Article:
Following a sucessful first class, the club is continuing to work with Nomad Sailing.
We have now set dates for the next Day Skipper course. It starts on Tuesday, September the 11th and runs for 8 Tuesdays, followed by an assessment weekend ( November 10-11th).
Joining this course is easy, all you need to do is click on the Nomad link above, which will take you to their web site. Look for bookings and fill in the form (there is discount rate for club members).
If you want to know more about any of our classes please speak to me, Brian Harrisson, or Steve Wilson. We can be found around the club, out on the water, or contacted via the website.
The Club is a Royal Yachting Association recognised teaching establishment. Using our own qualified instructors, in the autumn we will be running two courses:
- Dinghy level one - on weekend of September 22-23rd
- Keel boat level two - October 6-7th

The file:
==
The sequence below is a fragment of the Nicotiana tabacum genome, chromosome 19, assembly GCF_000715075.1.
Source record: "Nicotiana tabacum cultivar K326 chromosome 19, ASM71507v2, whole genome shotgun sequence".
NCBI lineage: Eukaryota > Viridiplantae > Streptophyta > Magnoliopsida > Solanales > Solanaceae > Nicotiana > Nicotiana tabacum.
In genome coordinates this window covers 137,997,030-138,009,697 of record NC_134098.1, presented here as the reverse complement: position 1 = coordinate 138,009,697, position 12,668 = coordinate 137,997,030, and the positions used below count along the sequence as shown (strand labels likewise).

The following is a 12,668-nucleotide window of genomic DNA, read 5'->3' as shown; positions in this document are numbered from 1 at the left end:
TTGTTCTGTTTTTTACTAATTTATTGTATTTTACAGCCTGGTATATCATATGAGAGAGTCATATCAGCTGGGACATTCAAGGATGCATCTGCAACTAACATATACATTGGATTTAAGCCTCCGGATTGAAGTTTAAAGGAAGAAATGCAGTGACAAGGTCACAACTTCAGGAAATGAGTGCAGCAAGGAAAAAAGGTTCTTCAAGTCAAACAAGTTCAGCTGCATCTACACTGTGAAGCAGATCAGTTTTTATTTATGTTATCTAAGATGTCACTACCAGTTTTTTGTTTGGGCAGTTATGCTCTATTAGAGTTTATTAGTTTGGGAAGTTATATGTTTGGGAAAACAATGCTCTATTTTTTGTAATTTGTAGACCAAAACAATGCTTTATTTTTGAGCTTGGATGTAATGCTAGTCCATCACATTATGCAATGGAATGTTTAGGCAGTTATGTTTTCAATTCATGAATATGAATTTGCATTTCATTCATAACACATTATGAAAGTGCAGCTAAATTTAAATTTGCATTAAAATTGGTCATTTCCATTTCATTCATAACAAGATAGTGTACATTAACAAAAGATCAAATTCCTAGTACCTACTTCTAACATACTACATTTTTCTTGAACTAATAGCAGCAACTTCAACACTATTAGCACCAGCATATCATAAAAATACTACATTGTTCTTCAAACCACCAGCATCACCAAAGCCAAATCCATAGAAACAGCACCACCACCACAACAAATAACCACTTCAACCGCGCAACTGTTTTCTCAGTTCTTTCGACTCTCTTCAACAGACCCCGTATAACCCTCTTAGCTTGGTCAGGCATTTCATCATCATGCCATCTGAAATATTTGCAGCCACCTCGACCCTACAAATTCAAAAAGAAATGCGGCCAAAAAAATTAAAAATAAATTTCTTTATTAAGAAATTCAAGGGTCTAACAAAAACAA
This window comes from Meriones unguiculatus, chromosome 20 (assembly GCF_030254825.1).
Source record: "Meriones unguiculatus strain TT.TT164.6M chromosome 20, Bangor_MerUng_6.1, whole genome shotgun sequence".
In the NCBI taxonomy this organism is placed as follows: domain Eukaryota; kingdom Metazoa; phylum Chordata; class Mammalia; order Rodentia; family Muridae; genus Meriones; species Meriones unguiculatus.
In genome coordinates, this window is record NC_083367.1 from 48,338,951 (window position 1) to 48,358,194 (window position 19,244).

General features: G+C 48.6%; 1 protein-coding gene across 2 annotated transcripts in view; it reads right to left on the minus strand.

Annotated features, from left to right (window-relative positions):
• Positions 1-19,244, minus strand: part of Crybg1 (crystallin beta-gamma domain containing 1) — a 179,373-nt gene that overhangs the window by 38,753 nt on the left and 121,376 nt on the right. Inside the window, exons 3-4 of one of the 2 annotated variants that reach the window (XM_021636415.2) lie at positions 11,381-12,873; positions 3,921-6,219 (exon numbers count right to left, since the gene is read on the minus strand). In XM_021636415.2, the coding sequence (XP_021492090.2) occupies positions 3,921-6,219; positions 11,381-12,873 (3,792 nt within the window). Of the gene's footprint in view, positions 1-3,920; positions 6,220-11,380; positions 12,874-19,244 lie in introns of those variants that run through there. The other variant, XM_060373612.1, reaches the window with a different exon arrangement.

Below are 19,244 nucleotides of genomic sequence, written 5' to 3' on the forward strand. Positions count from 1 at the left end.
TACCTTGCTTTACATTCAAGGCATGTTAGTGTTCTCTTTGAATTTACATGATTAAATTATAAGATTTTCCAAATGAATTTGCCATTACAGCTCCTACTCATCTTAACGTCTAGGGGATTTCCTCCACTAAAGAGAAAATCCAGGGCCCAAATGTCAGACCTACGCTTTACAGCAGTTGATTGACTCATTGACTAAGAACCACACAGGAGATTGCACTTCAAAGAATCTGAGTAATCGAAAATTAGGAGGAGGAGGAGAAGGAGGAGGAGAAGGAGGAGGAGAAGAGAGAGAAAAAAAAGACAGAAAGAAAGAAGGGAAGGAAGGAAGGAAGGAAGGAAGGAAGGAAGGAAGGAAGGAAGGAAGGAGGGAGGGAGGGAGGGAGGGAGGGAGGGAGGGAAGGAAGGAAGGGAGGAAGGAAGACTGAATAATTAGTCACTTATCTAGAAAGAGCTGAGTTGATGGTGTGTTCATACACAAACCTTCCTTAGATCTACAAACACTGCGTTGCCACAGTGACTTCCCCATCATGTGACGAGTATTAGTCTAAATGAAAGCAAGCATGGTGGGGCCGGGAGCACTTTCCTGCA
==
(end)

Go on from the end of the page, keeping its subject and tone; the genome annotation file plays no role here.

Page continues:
Most of our powerboat courses will be run by Tony Mason of Thamesactive. Tony is a club member and full time professional trainer, himself trained by some of London's finest sailors.
For all details of these courses please look in our calendar/training.
Two GYC members, Nicola and Tim are taking part in the 2017/18 around the world clipper race.
There are 8 legs/races to complete and the boats are now on Leg 5 - the Asia Pacific leg.
Nicola and Tim have been sailing on the same boat - Great Britain. Nicola has just completed the leg to Derry and will be leaving on 22nd July on the final leg to Liverpool. In her latest blog she wrote...
Leg 8 – Race 12 – Day 6 – Nicola Thurlow
Cinderella and the fairy godmother
It has taken until Leg 8 for some of us to embrace the on board recurrent Disney theme but today's blog brings a little of the Disney Princess magic... let me tell you a story...